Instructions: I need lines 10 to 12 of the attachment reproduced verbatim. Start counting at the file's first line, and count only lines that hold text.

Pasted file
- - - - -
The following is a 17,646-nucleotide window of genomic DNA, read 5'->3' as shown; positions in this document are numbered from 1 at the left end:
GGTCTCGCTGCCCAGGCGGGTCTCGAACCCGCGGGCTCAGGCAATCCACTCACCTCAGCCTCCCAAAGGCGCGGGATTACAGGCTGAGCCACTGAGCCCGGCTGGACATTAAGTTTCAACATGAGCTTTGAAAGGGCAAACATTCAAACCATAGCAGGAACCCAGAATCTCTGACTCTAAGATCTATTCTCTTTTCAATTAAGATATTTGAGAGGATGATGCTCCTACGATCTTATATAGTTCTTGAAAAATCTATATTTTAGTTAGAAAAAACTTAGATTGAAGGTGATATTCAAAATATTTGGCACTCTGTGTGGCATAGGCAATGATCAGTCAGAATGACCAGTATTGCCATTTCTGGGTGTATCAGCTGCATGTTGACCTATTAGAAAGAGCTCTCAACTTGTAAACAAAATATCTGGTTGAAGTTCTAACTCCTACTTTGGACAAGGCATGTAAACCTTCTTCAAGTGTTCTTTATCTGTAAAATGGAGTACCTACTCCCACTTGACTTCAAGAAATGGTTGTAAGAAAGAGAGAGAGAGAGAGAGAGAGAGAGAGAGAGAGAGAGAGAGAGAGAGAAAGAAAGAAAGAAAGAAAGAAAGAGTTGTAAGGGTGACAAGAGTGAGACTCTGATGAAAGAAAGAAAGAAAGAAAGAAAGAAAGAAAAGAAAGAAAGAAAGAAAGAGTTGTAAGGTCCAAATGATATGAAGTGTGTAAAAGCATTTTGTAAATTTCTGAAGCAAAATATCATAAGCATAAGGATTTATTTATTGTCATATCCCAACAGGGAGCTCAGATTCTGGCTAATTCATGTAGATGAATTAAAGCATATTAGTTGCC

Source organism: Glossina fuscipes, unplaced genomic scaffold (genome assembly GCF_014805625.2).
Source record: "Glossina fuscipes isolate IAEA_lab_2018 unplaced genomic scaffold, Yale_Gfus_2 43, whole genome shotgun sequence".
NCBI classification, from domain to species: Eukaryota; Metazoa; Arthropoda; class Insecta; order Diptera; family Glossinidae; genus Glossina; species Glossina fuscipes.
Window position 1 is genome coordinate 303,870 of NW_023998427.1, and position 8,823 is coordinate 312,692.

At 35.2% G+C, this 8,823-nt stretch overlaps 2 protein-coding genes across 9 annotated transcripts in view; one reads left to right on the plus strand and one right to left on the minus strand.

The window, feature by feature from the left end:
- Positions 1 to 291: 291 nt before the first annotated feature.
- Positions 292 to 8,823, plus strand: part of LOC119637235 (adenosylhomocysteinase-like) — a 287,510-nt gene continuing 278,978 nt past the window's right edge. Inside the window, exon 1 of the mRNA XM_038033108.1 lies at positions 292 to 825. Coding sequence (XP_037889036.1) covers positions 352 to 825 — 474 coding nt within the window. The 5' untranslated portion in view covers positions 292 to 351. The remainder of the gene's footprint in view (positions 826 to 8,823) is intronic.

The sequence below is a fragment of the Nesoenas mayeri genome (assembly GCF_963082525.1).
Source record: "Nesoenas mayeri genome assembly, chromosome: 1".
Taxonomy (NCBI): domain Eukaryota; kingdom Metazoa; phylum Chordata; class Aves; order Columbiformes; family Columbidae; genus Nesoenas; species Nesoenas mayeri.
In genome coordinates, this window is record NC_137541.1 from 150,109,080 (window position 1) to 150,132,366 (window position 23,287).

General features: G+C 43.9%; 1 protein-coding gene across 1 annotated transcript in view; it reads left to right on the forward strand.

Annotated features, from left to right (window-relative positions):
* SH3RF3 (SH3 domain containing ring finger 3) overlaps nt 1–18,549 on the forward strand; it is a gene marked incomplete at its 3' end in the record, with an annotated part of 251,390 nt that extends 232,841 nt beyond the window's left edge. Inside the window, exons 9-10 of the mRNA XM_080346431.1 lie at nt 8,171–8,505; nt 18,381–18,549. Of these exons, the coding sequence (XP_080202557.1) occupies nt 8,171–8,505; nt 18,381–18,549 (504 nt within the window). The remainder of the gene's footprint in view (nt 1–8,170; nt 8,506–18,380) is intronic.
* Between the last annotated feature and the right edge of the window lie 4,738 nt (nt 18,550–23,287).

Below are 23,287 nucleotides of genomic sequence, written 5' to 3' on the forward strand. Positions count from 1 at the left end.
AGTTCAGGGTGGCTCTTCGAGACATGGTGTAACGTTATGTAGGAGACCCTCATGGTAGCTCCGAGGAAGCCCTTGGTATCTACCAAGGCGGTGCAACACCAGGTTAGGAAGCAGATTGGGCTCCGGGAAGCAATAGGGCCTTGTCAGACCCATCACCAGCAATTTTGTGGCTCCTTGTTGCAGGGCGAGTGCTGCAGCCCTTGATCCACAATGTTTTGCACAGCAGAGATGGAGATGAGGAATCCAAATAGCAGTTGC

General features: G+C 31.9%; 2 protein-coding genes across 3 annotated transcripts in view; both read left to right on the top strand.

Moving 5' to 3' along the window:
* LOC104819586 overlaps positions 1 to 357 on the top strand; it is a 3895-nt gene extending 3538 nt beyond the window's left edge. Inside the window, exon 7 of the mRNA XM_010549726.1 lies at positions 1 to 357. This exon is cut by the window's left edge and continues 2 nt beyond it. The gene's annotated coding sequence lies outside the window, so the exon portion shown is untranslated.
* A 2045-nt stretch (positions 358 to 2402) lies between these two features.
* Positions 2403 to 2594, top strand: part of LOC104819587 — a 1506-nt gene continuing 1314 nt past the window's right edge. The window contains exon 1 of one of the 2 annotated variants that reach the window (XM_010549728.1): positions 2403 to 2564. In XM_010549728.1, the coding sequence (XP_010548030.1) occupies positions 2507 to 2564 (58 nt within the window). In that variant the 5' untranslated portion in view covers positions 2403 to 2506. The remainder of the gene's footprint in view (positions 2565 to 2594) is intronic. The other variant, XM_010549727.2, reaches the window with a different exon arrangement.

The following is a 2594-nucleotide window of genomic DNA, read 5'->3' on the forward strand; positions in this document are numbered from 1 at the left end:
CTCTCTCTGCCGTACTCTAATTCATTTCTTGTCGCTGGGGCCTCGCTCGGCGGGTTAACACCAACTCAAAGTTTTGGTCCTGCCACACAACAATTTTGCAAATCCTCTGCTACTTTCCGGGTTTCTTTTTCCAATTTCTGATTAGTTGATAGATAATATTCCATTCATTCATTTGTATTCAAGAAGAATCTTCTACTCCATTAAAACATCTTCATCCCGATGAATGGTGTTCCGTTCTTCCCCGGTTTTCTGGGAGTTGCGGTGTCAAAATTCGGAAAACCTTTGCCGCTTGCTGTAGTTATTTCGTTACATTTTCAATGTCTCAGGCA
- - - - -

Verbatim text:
- Positions 292 to 8,823, plus strand: part of LOC119637235 (adenosylhomocysteinase-like) — a 287,510-nt gene continuing 278,978 nt past the window's right edge. Inside the window, exon 1 of the mRNA XM_038033108.1 lies at positions 292 to 825. Coding sequence (XP_037889036.1) covers positions 352 to 825 — 474 coding nt within the window. The 5' untranslated portion in view covers positions 292 to 351. The remainder of the gene's footprint in view (positions 826 to 8,823) is intronic.

The sequence below is a fragment of the Nesoenas mayeri genome (assembly GCF_963082525.1).
Source record: "Nesoenas mayeri genome assembly, chromosome: 1".